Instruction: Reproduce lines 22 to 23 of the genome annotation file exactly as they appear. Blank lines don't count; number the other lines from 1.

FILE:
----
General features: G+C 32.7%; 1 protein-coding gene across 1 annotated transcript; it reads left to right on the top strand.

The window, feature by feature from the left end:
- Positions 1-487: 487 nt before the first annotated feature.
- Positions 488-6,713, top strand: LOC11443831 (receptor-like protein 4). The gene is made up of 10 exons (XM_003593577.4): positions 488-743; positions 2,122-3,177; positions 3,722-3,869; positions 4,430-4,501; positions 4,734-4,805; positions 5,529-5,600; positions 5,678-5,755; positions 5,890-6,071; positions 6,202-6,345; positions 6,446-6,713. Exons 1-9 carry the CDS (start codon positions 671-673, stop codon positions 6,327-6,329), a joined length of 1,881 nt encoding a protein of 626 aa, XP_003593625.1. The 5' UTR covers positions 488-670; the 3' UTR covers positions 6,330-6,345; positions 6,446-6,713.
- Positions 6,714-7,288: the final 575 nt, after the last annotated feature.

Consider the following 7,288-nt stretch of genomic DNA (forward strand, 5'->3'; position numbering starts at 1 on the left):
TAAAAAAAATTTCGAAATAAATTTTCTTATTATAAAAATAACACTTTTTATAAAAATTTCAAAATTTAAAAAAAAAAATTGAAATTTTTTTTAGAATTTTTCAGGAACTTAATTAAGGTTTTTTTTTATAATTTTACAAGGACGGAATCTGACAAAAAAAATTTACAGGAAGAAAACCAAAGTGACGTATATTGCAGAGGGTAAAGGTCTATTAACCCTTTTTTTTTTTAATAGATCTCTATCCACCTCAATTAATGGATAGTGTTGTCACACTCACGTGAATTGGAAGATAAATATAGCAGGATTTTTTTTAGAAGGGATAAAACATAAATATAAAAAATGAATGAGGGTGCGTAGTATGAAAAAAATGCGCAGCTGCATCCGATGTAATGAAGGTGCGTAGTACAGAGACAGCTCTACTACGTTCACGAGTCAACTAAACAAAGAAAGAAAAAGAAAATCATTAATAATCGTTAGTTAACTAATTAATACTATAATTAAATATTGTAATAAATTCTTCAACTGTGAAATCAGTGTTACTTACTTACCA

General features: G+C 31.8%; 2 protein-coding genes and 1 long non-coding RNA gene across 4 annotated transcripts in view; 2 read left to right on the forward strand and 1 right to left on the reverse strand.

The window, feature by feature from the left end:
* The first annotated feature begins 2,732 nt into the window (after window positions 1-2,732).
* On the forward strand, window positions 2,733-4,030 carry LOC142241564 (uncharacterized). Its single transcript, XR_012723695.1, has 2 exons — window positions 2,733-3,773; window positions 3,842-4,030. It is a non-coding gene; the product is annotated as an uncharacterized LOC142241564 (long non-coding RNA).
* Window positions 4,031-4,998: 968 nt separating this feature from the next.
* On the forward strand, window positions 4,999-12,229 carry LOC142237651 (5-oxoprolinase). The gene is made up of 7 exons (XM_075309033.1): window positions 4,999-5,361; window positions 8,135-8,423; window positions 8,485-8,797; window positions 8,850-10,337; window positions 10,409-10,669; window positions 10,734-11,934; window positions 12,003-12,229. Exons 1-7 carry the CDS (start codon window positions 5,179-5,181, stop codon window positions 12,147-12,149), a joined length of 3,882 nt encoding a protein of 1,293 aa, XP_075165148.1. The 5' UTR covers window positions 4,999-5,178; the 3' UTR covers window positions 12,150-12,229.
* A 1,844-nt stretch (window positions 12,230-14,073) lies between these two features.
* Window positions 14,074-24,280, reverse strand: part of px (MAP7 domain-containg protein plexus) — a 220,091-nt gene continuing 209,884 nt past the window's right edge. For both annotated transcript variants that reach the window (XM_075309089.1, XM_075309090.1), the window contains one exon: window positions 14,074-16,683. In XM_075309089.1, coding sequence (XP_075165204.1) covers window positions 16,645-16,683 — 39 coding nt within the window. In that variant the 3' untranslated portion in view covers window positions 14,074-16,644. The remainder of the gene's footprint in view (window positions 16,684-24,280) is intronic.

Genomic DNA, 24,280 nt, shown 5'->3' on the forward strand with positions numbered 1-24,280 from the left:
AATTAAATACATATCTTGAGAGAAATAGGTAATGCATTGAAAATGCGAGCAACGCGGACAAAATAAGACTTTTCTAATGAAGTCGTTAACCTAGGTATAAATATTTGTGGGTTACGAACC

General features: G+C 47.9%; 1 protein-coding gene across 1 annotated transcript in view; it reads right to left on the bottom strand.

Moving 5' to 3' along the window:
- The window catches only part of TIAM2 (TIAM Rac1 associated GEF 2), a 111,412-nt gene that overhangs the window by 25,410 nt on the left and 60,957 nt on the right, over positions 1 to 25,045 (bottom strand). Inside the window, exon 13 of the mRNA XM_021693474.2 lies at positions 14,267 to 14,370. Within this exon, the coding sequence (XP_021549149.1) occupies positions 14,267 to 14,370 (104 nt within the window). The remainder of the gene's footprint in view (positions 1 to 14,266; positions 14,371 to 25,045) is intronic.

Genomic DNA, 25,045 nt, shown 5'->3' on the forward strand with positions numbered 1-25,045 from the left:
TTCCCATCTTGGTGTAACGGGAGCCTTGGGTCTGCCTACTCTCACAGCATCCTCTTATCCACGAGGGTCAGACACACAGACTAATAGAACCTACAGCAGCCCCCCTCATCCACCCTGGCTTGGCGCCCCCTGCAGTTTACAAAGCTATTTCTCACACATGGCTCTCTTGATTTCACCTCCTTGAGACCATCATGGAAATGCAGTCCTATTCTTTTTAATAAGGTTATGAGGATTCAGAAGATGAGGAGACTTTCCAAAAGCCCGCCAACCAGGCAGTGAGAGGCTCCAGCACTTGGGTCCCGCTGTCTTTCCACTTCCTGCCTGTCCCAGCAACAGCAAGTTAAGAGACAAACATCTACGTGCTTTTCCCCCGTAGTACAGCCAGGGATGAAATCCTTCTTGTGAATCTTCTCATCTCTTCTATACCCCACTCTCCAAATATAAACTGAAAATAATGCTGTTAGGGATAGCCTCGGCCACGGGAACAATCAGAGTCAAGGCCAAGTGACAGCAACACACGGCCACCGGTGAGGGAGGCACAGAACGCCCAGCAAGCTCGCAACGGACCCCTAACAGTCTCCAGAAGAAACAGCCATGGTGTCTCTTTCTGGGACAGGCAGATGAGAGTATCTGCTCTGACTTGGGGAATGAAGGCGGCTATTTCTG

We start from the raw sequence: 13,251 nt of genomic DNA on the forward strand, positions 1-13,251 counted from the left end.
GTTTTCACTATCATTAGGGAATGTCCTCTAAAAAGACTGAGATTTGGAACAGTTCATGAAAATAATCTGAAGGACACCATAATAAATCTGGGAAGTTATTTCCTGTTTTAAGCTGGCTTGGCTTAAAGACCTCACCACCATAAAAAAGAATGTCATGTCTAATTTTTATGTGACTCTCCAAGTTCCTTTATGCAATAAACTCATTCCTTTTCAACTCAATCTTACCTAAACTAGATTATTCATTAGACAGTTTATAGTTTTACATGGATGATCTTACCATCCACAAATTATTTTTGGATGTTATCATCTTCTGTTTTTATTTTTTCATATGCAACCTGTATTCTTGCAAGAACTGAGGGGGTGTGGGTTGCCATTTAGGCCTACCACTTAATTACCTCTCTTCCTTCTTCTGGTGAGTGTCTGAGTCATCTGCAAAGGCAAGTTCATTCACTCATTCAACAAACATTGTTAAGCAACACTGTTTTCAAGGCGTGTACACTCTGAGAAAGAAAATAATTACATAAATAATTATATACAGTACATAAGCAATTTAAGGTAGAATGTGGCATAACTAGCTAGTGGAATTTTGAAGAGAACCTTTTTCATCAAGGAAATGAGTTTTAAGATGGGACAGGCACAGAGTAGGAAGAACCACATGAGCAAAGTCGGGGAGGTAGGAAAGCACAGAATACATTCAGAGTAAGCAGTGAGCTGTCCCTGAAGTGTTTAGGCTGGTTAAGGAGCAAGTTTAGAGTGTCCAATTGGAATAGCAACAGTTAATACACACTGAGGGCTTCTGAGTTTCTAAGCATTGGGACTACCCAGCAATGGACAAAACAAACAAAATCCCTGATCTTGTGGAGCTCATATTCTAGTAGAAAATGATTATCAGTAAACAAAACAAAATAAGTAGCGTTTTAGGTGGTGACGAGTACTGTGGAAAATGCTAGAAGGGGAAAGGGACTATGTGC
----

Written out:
TTCCCATCTTGGTGTAACGGGAGCCTTGGGTCTGCCTACTCTCACAGCATCCTCTTATCCACGAGGGTCAGACACACAGACTAATAGAACCTACAGCAGCCCCCCTCATCCACCCTGGCTTGGCGCCCCCTGCAGTTTACAAAGCTATTTCTCACACATGGCTCTCTTGATTTCACCTCCTTGAGACCATCATGGAAATGCAGTCCTATTCTTTTTAATAAGGTTATGAGGATTCAGAAGATGAGGAGACTTTCCAAAAGCCCGCCAACCAGGCAGTGAGAGGCTCCAGCACTTGGGTCCCGCTGTCTTTCCACTTCCTGCCTGTCCCAGCAACAGCAAGTTAAGAGACAAACATCTACGTGCTTTTCCCCCGTAGTACAGCCAGGGATGAAATCCTTCTTGTGAATCTTCTCATCTCTTCTATACCCCACTCTCCAAATATAAACTGAAAATAATGCTGTTAGGGATAGCCTCGGCCACGGGAACAATCAGAGTCAAGGCCAAGTGACAGCAACACACGGCCACCGGTGAGGGAGGCACAGAACGCCCAGCAAGCTCGCAACGGACCCCTAACAGTCTCCAGAAGAAACAGCCATGGTGTCTCTTTCTGGGACAGGCAGATGAGAGTATCTGCTCTGACTTGGGGAATGAAGGCGGCTATTTCTG

We start from the raw sequence: 13,251 nt of genomic DNA on the forward strand, positions 1-13,251 counted from the left end.